The Experimental Design (ME 406) course at WSU Everett was specifically relevant. We focused on preparing, conducting, and analyzing an experiment as if we were completing these tasks for a company. The key takeaway from this course is the interaction we had with the stakeholders of the fictional companies generated by the assigned prompt. We received feedback and changes to testing procedures, test plans, presentations, and various interactions with the fictional company. I use all of that experience now on behalf of L3Harris Technologies. The exposure Washington State University offered us as students and the direct engagement in my courses at WSU Everett gave me a foundation in the testing process and procedures I see professionally.

Claire pictured bottom right with fellow student ambassadors.


How did student organizations shape your experience at WSU Everett?

I was involved in The Associated Students of Washington State University Everett (ASWSUE), first as a senator and secretary, and was later elected ASWSUE President during my third year at WSU Everett. For two years I served as a Student Ambassador, which allowed me to connect with incoming and future students, share my experience, and even provide tours of the campus. I was also a member of Society of Women Engineers (SWE), where I assisted in planning events like Future Engineers Day.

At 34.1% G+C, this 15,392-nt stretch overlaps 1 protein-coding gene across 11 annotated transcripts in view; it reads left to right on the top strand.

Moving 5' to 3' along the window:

Your work was recognized with the President Award for Leadership. How cool was that and what advice would you give #EverCougs looking for leadership opportunities on campus?

My selection for the President’s Award for Leadership was based on my role and work as ASWSUE president, coupled with my involvement in other organizations on campus. I am honored to be a 2021 recipient of the award and for the acknowledgement of my hard work and impact on our Everett campus. As a student, I cherished my experiences in several student organizations. They truly enhanced my experience at WSU Everett. I met many of my friends because I was engaged, and had opportunities to network with local professionals, attend the National SWE Conference, and participate in community engagement.

In engineering, coursework is frequently heavily focused on technical aspects of how things function. At WSU Everett, there is also an emphasis on soft skills like communications, writing, leadership, and problem solving within a group dynamic.

Something that encouraged me to stay involved is that everyone graduating with a bachelor’s degree in mechanical engineering at WSU has the same, ABET accredited-coursework. So, I actively sought leadership opportunities within organizations to help set me apart. The result was a greater ability to really know my peers and to network with students from other majors. The network I established at WSU Everett created study groups, academic support, and plenty of great experiences outside of school.

Current and future #EverCougs should absolutely make the time to participate in student organizations and look for leadership opportunities around campus. Your involvement on campus provides great opportunities to build your own network, develop your soft skills, and set you apart after graduation.